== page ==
When Running the FootballIn the last three seasons, Tampa has been slowly adding pieces through the draft to turn one of the league's worst run defense groups into one of the league's best. In 2010, Tampa Bay drafted DT Gerald McCoy, LB Mason Foster and DL Adrian Clayborn, then in 2011 took Da’Quan Bowers, and in 2012 took OLB Lavonte David as well as first-rounder SS Mark Barron, who was one of the 2012 class's best run-stopping safeties. The result? A unit who stood with some of the all-time great run defense units in history and logged an eye-popping no gain on almost a third of all run plays by opponents. While 2012's improvement against the run seemed like an overnight success, it was a move that was a long time in coming. While they lost veteran Michael Bennett to Seattle, some regression is likely, but they still will play at a high enough level.
That of course is bad news for a Jets offense looking to mitigate the risk of starting a rookie quarterback who many think is the team's best option, but still raw. So what are the Jets to do? One of the staple running plays of the Mornhinweg offense is the Mid-Zone or Stretch play, in which the running back gets moving sideways and the QB sprints to hand the ball off to the back in stride. The offensive line moves in unison in one direction and seeks to cut or block the defenders to incapacitate them from making a tackle. In the modern speedy NFL, it is then the running back's job to have the vision to know when the crease is developing and the back cuts (or "bends") the ball back towards the line and eventually in the opposite direction the line is moving. As Tony Richardson told us yesterday on the podcast, this is a play that needs repetition over the course of the game to make the large rips later on in the game. Against a stout run defense, this could be bad news because it might put the Jets in longer down and distance situations, depending on how much they run it early on, thus stalling drives or putting more reliance on the quarterback to throw them out of danger while the Jets establish this play early in the game.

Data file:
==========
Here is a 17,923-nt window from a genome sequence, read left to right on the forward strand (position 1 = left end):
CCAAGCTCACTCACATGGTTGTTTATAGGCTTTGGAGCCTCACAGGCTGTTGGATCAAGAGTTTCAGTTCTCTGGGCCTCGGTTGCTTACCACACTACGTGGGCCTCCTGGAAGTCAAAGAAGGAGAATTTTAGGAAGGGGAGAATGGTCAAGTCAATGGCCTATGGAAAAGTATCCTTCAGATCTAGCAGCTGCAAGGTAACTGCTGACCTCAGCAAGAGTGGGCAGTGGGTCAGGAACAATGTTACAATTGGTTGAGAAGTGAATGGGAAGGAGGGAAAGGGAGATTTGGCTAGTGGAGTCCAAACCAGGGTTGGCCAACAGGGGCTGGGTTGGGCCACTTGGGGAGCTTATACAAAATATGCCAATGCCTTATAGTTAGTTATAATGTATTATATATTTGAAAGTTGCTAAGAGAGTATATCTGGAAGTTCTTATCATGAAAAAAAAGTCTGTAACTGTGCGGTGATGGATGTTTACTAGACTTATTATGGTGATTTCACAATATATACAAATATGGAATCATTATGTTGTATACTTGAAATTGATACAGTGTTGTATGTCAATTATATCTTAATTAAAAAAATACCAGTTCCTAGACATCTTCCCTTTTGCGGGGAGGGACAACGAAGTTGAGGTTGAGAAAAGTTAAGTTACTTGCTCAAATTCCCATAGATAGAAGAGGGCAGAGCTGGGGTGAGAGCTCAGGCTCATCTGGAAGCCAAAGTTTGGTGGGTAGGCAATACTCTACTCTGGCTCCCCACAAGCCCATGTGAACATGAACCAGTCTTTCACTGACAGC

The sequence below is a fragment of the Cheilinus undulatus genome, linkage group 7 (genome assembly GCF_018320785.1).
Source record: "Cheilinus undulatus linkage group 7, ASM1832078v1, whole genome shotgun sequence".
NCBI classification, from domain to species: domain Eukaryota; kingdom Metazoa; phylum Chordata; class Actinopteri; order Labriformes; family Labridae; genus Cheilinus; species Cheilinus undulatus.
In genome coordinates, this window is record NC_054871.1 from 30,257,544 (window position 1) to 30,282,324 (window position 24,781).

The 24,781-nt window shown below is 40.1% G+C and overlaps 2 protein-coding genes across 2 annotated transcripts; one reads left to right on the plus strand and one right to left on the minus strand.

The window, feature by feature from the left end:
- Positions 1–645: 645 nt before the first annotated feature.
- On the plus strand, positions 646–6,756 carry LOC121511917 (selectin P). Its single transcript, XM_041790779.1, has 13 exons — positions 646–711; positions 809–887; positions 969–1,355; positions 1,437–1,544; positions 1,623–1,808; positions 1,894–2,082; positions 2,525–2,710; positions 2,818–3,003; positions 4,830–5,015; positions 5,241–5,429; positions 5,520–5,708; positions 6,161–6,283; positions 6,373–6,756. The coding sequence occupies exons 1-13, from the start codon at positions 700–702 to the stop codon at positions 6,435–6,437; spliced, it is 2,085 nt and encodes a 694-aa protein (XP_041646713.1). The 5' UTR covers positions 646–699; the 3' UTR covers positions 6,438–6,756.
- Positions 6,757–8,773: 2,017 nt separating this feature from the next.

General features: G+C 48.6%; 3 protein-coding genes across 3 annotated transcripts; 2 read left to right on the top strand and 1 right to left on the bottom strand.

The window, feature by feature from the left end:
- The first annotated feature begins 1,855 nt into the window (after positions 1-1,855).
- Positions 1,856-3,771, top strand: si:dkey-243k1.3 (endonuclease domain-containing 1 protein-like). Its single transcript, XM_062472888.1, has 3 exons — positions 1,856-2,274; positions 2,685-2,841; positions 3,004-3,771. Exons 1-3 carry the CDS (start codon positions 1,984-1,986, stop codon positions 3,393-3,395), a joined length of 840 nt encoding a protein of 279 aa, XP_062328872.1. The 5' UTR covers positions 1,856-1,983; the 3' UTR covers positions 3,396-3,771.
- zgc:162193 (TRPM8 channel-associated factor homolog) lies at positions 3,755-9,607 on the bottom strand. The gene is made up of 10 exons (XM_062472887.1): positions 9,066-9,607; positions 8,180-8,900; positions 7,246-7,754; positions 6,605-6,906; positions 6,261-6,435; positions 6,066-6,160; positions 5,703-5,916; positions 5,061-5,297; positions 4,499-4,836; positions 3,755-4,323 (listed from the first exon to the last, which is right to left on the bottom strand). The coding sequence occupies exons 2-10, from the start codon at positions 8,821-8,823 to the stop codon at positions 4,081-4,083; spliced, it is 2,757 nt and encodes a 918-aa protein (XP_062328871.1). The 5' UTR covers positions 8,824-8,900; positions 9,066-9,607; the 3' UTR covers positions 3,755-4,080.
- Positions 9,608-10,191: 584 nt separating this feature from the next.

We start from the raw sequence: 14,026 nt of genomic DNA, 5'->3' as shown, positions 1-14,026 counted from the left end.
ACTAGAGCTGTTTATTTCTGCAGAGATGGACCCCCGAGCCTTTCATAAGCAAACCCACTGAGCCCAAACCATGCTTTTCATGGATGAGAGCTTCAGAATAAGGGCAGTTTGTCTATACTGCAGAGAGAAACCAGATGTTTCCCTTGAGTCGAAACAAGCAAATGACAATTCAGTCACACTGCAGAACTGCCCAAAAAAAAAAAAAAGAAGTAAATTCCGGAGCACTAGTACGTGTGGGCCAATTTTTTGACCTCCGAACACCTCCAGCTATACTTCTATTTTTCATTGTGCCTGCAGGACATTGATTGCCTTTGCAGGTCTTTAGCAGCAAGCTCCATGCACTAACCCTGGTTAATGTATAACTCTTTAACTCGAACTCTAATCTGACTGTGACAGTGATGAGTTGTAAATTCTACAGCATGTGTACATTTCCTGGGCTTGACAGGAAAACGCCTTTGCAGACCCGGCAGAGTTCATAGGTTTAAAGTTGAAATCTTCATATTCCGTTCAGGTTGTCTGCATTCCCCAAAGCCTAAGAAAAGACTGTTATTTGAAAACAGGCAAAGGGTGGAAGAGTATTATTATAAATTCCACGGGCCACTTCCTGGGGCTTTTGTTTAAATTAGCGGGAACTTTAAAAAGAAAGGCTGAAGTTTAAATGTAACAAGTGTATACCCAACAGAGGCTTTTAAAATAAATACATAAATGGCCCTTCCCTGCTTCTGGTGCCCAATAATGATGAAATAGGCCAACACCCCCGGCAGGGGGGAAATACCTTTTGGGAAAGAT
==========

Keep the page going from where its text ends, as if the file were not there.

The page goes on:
When Throwing the FootballCredit the Bucs for recognizing their pass defense woes and addressing them by breaking the bank with the additions of Dashon Goldson and Darrelle Revis. Beyond these two, the Bucs also spend a second-round pick on rookie CB Johnathan Banks. Even if they didn't make major acquisitions, one would expect that they would be better since they couldn't be worse, but the level of players that they added will help mark a vast improvement. That, coupled with a solid pass-rushing group who blitzed infrequently but brought the house when they did, could make for a better overall coverage group.
For the Jets, look for a lot of motion, zone-floods and some quick hitting passes or a variety of screen plays to get their pass-catchers in the isolated matchups they like. The question is whether or not Geno will get rattled by a stout pass rush and an improved secondary. The Jets will try and make it as simple for Geno as possible and that means staying away from Revis, eliminating half the field and all the usual ploys to make life simpler for a rookie quarterback ... but also simpler for a competent defense.